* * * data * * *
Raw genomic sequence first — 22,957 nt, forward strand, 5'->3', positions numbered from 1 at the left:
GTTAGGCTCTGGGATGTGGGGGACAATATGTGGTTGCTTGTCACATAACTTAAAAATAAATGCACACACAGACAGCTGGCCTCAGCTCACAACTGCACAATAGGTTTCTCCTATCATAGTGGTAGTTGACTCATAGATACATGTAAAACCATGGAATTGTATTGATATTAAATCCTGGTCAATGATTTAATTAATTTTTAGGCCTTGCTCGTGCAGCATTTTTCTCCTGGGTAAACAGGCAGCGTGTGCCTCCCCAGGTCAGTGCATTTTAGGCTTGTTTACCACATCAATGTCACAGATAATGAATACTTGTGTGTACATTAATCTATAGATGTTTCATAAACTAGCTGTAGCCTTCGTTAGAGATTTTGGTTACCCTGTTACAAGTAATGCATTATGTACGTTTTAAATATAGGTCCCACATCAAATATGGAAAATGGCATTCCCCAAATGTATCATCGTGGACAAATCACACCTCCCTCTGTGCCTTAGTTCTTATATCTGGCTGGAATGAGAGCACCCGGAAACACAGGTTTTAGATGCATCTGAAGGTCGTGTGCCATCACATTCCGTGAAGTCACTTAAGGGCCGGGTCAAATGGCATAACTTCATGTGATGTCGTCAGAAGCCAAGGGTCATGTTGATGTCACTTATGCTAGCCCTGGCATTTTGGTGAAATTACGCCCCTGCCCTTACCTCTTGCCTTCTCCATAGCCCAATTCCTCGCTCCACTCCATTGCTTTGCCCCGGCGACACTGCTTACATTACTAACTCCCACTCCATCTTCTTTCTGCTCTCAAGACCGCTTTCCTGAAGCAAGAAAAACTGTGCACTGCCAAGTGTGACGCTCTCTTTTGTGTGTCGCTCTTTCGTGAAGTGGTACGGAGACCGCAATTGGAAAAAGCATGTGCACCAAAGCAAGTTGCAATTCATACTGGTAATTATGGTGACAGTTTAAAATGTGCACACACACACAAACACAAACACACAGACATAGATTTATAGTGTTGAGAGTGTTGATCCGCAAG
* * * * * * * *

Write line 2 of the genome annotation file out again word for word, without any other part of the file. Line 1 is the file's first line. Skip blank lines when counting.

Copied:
GTTAGGCTCTGGGATGTGGGGGACAATATGTGGTTGCTTGTCACATAACTTAAAAATAAATGCACACACAGACAGCTGGCCTCAGCTCACAACTGCACAATAGGTTTCTCCTATCATAGTGGTAGTTGACTCATAGATACATGTAAAACCATGGAATTGTATTGATATTAAATCCTGGTCAATGATTTAATTAATTTTTAGGCCTTGCTCGTGCAGCATTTTTCTCCTGGGTAAACAGGCAGCGTGTGCCTCCCCAGGTCAGTGCATTTTAGGCTTGTTTACCACATCAATGTCACAGATAATGAATACTTGTGTGTACATTAATCTATAGATGTTTCATAAACTAGCTGTAGCCTTCGTTAGAGATTTTGGTTACCCTGTTACAAGTAATGCATTATGTACGTTTTAAATATAGGTCCCACATCAAATATGGAAAATGGCATTCCCCAAATGTATCATCGTGGACAAATCACACCTCCCTCTGTGCCTTAGTTCTTATATCTGGCTGGAATGAGAGCACCCGGAAACACAGGTTTTAGATGCATCTGAAGGTCGTGTGCCATCACATTCCGTGAAGTCACTTAAGGGCCGGGTCAAATGGCATAACTTCATGTGATGTCGTCAGAAGCCAAGGGTCATGTTGATGTCACTTATGCTAGCCCTGGCATTTTGGTGAAATTACGCCCCTGCCCTTACCTCTTGCCTTCTCCATAGCCCAATTCCTCGCTCCACTCCATTGCTTTGCCCCGGCGACACTGCTTACATTACTAACTCCCACTCCATCTTCTTTCTGCTCTCAAGACCGCTTTCCTGAAGCAAGAAAAACTGTGCACTGCCAAGTGTGACGCTCTCTTTTGTGTGTCGCTCTTTCGTGAAGTGGTACGGAGACCGCAATTGGAAAAAGCATGTGCACCAAAGCAAGTTGCAATTCATACTGGTAATTATGGTGACAGTTTAAAATGTGCACACACACACAAACACAAACACACAGACATAGATTTATAGTGTTGAGAGTGTTGATCCGCAAG